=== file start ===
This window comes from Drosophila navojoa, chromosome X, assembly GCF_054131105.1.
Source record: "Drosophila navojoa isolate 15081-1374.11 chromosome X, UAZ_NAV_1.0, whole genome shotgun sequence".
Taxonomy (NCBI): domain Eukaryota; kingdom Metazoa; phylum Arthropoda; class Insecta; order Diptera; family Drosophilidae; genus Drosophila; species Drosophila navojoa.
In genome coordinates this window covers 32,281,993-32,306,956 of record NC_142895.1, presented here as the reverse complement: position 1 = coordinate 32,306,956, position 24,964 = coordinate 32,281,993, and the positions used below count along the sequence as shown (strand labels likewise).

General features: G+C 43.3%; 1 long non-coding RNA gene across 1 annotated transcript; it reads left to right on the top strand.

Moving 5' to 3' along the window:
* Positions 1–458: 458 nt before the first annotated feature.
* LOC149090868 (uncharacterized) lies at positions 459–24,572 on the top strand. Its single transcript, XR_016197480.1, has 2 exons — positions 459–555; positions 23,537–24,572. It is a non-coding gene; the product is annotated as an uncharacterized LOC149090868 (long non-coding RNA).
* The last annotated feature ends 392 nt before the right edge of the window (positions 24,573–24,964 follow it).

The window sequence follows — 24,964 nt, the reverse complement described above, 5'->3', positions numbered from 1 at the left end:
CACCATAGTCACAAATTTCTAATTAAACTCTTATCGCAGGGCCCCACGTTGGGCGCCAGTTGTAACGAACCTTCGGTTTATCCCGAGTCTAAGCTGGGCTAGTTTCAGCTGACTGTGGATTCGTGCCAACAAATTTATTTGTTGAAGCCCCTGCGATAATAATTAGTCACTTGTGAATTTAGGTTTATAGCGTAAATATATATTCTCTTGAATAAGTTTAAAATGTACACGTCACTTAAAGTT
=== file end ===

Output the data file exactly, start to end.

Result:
This window comes from Drosophila navojoa, chromosome X, assembly GCF_054131105.1.
Source record: "Drosophila navojoa isolate 15081-1374.11 chromosome X, UAZ_NAV_1.0, whole genome shotgun sequence".
Taxonomy (NCBI): domain Eukaryota; kingdom Metazoa; phylum Arthropoda; class Insecta; order Diptera; family Drosophilidae; genus Drosophila; species Drosophila navojoa.
In genome coordinates this window covers 32,281,993-32,306,956 of record NC_142895.1, presented here as the reverse complement: position 1 = coordinate 32,306,956, position 24,964 = coordinate 32,281,993, and the positions used below count along the sequence as shown (strand labels likewise).

General features: G+C 43.3%; 1 long non-coding RNA gene across 1 annotated transcript; it reads left to right on the top strand.

Moving 5' to 3' along the window:
* Positions 1–458: 458 nt before the first annotated feature.
* LOC149090868 (uncharacterized) lies at positions 459–24,572 on the top strand. Its single transcript, XR_016197480.1, has 2 exons — positions 459–555; positions 23,537–24,572. It is a non-coding gene; the product is annotated as an uncharacterized LOC149090868 (long non-coding RNA).
* The last annotated feature ends 392 nt before the right edge of the window (positions 24,573–24,964 follow it).

The window sequence follows — 24,964 nt, the reverse complement described above, 5'->3', positions numbered from 1 at the left end:
CACCATAGTCACAAATTTCTAATTAAACTCTTATCGCAGGGCCCCACGTTGGGCGCCAGTTGTAACGAACCTTCGGTTTATCCCGAGTCTAAGCTGGGCTAGTTTCAGCTGACTGTGGATTCGTGCCAACAAATTTATTTGTTGAAGCCCCTGCGATAATAATTAGTCACTTGTGAATTTAGGTTTATAGCGTAAATATATATTCTCTTGAATAAGTTTAAAATGTACACGTCACTTAAAGTT